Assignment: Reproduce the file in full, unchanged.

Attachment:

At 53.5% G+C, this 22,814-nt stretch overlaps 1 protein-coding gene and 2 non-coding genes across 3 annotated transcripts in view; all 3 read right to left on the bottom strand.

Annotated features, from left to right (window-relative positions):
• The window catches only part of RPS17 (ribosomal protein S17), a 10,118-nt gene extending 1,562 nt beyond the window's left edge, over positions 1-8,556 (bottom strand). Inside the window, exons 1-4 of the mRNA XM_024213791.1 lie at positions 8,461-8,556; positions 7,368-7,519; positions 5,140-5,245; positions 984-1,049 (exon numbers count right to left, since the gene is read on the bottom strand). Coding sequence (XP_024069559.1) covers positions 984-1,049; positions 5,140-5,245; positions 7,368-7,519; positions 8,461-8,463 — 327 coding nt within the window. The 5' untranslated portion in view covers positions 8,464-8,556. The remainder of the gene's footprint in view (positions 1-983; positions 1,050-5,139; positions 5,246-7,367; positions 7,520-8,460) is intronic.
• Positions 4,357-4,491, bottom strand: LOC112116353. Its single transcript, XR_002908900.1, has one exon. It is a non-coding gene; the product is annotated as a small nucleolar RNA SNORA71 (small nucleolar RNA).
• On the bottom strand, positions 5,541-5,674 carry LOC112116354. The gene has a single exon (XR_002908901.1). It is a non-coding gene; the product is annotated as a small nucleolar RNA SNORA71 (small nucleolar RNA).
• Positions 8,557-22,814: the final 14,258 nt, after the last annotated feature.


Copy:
At 53.5% G+C, this 22,814-nt stretch overlaps 1 protein-coding gene and 2 non-coding genes across 3 annotated transcripts in view; all 3 read right to left on the bottom strand.

Annotated features, from left to right (window-relative positions):
• The window catches only part of RPS17 (ribosomal protein S17), a 10,118-nt gene extending 1,562 nt beyond the window's left edge, over positions 1-8,556 (bottom strand). Inside the window, exons 1-4 of the mRNA XM_024213791.1 lie at positions 8,461-8,556; positions 7,368-7,519; positions 5,140-5,245; positions 984-1,049 (exon numbers count right to left, since the gene is read on the bottom strand). Coding sequence (XP_024069559.1) covers positions 984-1,049; positions 5,140-5,245; positions 7,368-7,519; positions 8,461-8,463 — 327 coding nt within the window. The 5' untranslated portion in view covers positions 8,464-8,556. The remainder of the gene's footprint in view (positions 1-983; positions 1,050-5,139; positions 5,246-7,367; positions 7,520-8,460) is intronic.
• Positions 4,357-4,491, bottom strand: LOC112116353. Its single transcript, XR_002908900.1, has one exon. It is a non-coding gene; the product is annotated as a small nucleolar RNA SNORA71 (small nucleolar RNA).
• On the bottom strand, positions 5,541-5,674 carry LOC112116354. The gene has a single exon (XR_002908901.1). It is a non-coding gene; the product is annotated as a small nucleolar RNA SNORA71 (small nucleolar RNA).
• Positions 8,557-22,814: the final 14,258 nt, after the last annotated feature.